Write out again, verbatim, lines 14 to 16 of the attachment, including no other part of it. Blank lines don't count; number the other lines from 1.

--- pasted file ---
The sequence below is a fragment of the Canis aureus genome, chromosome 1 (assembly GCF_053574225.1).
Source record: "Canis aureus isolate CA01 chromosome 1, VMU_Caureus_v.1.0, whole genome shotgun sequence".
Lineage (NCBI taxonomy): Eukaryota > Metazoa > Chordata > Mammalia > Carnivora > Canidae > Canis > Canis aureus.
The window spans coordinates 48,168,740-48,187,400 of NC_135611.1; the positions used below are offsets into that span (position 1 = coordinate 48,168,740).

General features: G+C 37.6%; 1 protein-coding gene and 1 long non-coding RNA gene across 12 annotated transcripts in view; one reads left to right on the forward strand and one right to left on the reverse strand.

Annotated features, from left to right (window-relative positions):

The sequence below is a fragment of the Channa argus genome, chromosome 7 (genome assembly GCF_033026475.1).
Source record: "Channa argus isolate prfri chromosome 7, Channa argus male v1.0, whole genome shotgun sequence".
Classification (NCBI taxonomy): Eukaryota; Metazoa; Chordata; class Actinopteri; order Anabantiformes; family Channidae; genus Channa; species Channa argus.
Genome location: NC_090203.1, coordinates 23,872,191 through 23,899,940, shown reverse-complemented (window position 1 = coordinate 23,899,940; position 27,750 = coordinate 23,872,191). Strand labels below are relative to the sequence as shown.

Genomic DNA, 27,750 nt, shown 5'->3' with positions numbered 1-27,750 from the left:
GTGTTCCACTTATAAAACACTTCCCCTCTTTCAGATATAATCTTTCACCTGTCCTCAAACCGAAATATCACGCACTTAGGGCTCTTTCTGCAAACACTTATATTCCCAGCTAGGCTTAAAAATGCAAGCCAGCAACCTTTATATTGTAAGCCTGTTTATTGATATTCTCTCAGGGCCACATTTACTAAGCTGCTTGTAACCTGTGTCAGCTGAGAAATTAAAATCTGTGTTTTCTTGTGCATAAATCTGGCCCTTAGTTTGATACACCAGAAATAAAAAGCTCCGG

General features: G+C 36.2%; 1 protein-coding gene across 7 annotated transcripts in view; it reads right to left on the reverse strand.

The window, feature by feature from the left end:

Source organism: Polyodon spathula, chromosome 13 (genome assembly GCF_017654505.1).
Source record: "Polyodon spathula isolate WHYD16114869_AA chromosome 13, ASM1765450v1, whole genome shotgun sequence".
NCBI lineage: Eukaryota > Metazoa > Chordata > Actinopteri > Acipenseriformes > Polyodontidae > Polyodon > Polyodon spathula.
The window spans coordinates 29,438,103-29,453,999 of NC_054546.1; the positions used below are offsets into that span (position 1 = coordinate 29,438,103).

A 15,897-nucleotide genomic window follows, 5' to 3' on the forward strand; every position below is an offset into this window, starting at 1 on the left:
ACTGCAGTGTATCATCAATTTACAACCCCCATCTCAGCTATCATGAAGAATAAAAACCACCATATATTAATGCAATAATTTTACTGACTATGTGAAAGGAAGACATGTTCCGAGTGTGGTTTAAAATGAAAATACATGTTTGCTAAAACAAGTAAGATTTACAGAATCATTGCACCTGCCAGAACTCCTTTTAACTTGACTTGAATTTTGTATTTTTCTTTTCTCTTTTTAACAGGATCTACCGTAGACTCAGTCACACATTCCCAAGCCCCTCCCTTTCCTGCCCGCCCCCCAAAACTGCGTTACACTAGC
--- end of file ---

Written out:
The window, feature by feature from the left end:

Source organism: Polyodon spathula, chromosome 13 (genome assembly GCF_017654505.1).
Source record: "Polyodon spathula isolate WHYD16114869_AA chromosome 13, ASM1765450v1, whole genome shotgun sequence".